October 4, 2019
In This Issue:
1. TRICARE Open Season Coming Soon
2. VA, Partners Offer Flu Shot
3. DOD Annual Suicide Report
4. Legislation Introduced for Rural Veterans Transportation Grants
5. MIA Update
1. TRICARE Open Season Coming Soon: TRICARE Open Season is the period every year when you can enroll or change your health plan if you are eligible for TRICARE coverage. If you want to stay in your current TRICARE plan, you do not need to do anything. However, if you are eligible, you can switch between the Prime or Select option or switch between individual and family plans. Learn more.
2. VA, Partners Offer Flu Shot: Veterans enrolled in VA and in need of a flu shot can receive it for free at their nearest VA health care facility or at their local Walgreens. The Centers for Disease Control and Prevention, VA, and doctors suggest all individuals get their flu shot during the fall. This is particularly true for individuals over the age of 65, pregnant women, caregivers of infants or family members with health problems, health care employees, and people with heart problems and other chronic illnesses or conditions. Learn more about the flu shot or locate your nearest Walgreens.
3. DOD Annual Suicide Report: On Monday, the Department of Defense (DOD) released its first-ever Annual Suicide Report. The report provides data on service members and their families, provides an overview of the department’s suicide prevention strategy and governance, and describes current and future initiatives underway to combat suicide. The military is showing similar trends to the suicide rates in civilian populations, which have increased over time. In calendar year 2018, there were 541 service members across the military’s active and reserve components who died by suicide – 325 active duty, 81 reservists, and 135 National Guardsmen. The most common factors that are linked to suicides in the military are relationship and/or financial stressors, and administrative or legal difficulties. View full report.
4. Legislation Introduced for Rural Veterans Transportation Grants: This week Representative T.J. Cox (D-Calif.) introduced VFW-supported H.R. 4589. Rep. Cox introduced this bipartisan bill with Representatives Amua Amata (R-American Samoa), Susie Lee (D-Nev.), and Greg Steube (R-Fla.). This important legislation would indefinitely extend the VA grant program to organizations that assist veterans in rural areas travel to and from VA medical facilities, instead of having to be renewed every two years. The VFW thanks all original cosponsors for their efforts to improve access to medical treatment for rural veterans. Learn more.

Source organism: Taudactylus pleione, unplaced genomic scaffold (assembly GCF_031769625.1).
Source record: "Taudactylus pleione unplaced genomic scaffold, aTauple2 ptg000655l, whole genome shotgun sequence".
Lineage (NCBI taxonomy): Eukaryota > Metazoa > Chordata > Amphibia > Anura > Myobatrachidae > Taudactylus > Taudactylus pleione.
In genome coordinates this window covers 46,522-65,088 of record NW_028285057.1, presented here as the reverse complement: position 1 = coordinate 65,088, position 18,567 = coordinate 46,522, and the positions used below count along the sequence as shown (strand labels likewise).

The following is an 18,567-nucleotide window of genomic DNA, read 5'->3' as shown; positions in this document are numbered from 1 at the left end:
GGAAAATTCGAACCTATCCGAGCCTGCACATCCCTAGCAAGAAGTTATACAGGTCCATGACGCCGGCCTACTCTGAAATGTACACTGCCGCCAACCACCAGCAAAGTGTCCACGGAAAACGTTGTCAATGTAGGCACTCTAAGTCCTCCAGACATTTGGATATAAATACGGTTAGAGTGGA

5. MIA Update: The Defense POW/MIA Accounting Agency announced six new identifications, and five burial updates for service members who have been missing and unaccounted-for from WWII and the Korean War. Returning home for burial with full military honors are:
-- Marine Corps Pfc. Ray P. Fairchild was a member of Company D, 2nd Battalion, 7th Marine Regiment, 1st Marine Division. He was killed in action on Nov. 27, 1950, near the town of Yudam-ni, west of the Chosin Reservoir, North Korea. His remains could not be recovered. Interment services are pending. Read about Fairchild.
-- Marine Corps Pfc. Jack B. Van Zandt was a member of Company A, 1st Battalion, 6th Marine Regiment, 2nd Marine Division, Fleet Marine Force. Van Zandt landed on the island of Betio in the Tarawa Atoll of the Gilbert Islands. Over several days of intense fighting at Tarawa, approximately 1,000 Marines and sailors were killed, including Van Zandt on the third day of the battle, Nov. 22, 1943. Interment services are pending. Read about Van Zandt.
-- Marine Corps Reserve Pfc. Norman A. Buan was a member of Company C, 1st Battalion, 2nd Marine Regiment, 2nd Marine Division, Fleet Marine Force. Buan landed on the island of Betio in the Tarawa Atoll of the Gilbert Islands. Over several days of intense fighting at Tarawa, approximately 1,000 Marines and sailors were killed, including Buan on the first day of the battle, Nov. 20, 1943. Interment services are pending. Read about Buan.